LearnBoost welcomes Lafayette High School
Lafayette High School is a public secondary school in James City County, Virginia, just outside the city limits of Williamsburg, Virginia. It is part of Williamsburg-James City County Public Schools and is located at 4460 Longhill Road.
Lafayette High School opened in 1973 and served as the sole high school for James City County and Williamsburg City. The school itself is located in James City County though it has a Williamsburg mailing address.
In 1997, half of its student body with the exception of rising seniors were moved to Jamestown High School which opened to alleviate overcrowding at Lafayette. The Williamsburg area began to develop rapidly in the late 1990s and 2000s, which prompted the opening of Warhill High School in 2007. Students were forced to redistrict.
Lafayette High School had an excellent theatre program. The current director is Susan McCorry. Past musical productions at Lafayette include The Music Man, Bells are Ringing, My Fair Lady, Pippin, The Pajama Game, Applause, Lend me a Tenor, Tommy, 1940's Radio Hour, Jesus Christ Superstar, Zombie Prom, The Mystery of Edwin Drood and Footloose.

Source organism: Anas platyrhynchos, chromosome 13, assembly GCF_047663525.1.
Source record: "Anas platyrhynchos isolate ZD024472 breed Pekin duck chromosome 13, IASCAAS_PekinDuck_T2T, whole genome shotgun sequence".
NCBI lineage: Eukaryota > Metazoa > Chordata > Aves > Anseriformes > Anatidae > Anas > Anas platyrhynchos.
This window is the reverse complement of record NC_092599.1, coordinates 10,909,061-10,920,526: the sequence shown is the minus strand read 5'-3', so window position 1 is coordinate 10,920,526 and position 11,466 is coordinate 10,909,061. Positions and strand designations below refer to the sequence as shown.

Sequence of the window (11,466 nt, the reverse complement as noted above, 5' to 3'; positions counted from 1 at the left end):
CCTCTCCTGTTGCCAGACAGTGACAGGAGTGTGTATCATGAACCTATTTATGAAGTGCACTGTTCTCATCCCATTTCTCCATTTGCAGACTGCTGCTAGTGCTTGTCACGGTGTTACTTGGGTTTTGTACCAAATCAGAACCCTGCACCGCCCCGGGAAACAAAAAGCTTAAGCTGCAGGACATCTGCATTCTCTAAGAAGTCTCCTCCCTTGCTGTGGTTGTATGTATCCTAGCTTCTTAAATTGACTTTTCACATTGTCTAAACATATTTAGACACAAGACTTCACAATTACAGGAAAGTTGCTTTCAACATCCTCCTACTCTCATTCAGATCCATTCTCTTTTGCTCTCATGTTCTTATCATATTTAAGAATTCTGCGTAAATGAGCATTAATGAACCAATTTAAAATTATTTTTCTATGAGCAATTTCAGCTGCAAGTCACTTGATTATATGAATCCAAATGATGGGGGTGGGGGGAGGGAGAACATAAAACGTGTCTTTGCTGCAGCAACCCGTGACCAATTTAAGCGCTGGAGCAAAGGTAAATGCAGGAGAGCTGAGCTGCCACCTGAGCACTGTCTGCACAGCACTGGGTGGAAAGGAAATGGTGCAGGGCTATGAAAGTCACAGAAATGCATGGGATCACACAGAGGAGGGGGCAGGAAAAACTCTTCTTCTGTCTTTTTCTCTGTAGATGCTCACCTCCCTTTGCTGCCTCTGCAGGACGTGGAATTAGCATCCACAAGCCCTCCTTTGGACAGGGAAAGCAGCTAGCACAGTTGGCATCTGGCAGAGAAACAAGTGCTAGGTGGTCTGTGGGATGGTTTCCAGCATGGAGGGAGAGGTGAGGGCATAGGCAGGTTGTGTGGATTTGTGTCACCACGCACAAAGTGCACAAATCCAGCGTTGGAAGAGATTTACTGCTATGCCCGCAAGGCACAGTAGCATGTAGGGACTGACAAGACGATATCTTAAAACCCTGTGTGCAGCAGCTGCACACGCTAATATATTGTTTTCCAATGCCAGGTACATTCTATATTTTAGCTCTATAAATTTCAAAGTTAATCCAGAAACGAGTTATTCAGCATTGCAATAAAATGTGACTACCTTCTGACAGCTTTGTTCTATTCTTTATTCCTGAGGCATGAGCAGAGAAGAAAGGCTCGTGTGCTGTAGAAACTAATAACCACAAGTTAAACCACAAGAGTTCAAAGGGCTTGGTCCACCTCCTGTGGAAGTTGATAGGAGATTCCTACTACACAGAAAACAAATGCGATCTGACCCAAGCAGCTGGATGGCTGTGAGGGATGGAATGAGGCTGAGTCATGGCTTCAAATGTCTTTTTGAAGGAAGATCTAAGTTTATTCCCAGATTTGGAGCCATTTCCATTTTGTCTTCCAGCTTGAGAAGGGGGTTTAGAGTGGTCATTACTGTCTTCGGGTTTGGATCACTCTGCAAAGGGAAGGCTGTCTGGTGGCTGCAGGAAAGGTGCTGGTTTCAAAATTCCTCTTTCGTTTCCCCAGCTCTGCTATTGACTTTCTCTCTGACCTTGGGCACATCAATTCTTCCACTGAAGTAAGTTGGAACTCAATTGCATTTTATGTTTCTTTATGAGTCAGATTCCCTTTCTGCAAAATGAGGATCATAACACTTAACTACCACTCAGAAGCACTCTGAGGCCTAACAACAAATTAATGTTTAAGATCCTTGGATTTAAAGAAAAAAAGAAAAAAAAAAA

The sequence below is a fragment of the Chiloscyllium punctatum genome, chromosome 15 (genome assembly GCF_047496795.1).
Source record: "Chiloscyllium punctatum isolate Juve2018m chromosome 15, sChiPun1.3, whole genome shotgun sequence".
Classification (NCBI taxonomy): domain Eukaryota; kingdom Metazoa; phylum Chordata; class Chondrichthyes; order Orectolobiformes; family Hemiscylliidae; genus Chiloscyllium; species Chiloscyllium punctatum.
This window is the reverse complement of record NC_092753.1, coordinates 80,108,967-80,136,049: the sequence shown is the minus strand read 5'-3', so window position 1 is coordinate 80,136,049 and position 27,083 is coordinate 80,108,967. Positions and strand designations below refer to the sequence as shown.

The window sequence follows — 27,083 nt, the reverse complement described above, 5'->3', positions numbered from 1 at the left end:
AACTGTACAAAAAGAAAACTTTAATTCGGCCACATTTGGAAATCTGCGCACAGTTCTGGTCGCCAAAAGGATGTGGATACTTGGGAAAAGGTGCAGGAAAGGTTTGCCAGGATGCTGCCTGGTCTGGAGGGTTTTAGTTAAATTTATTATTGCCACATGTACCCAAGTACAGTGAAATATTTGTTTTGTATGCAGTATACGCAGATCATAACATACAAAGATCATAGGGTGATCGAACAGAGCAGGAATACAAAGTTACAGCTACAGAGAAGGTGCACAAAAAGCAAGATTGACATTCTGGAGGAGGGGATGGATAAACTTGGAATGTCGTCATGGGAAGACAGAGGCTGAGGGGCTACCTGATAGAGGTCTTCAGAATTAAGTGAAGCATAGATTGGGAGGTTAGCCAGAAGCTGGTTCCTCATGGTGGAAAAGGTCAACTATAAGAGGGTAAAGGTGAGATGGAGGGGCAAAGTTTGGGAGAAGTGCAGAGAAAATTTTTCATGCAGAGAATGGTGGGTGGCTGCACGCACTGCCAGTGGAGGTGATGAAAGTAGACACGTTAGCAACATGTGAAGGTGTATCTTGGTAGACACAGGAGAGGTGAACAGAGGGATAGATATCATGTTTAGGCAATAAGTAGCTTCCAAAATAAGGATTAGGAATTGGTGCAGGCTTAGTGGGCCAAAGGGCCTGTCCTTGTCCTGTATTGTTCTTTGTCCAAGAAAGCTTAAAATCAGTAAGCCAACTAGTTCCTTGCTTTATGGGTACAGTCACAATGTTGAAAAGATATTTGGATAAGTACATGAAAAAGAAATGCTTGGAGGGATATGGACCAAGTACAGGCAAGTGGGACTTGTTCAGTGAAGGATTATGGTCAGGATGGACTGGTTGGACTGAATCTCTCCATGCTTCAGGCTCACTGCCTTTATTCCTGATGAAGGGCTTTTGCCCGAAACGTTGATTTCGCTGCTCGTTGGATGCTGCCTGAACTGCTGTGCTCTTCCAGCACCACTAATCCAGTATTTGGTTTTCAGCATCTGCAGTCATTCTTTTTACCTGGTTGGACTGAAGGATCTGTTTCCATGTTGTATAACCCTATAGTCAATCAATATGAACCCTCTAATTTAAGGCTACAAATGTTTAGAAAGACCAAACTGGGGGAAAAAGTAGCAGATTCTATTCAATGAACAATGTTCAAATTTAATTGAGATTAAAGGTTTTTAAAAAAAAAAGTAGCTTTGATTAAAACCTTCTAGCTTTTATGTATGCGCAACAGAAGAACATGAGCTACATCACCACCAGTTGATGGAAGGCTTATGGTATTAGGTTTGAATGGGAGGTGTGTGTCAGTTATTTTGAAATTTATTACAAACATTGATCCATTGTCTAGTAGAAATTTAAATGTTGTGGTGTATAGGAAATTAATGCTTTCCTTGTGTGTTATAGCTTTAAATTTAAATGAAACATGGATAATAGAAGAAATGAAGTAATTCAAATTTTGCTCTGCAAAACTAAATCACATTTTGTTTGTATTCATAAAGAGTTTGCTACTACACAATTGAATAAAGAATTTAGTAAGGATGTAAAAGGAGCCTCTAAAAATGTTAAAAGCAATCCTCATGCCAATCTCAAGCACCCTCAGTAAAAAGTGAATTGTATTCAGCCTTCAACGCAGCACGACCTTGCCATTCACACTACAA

The Lafayette Band program was quite successful, winning grand championships at several Fiestaval band festivals since the school opened in the early 70’s under direction of Mr. D. Keith Miller. During the period of the early 80's "Corp" style marching programs was introduced by Director John Ford and carried on by Director David Smith. The fledgling marching program was making great strides with the new the competitive program. With the introduction of a solid marching program that further inspired the students to raise Lafayette's band program to a higher level, viewed as one of the top concert and jazz band programs in the state. The latter 80's brought again another change in course, Director Alan Wright took over the reins and decided to transfer back to a concert format band with no substantial marching program, one consequence to the school and alumni of having the marching program eliminated was that many past students, parents and administrators worked very diligently for the successful fruition of the Marching Ram Band only to see it dismantled. After the retirement of Director Wright in the early 2000’s the new Director T. Jonathan Hargis reestablished the marching program. The successful marching program now under Direction of Mr. Chris Smith has been moving forward with great advances since his arrival with both a talented marching band as well as a strong concert and jazz program.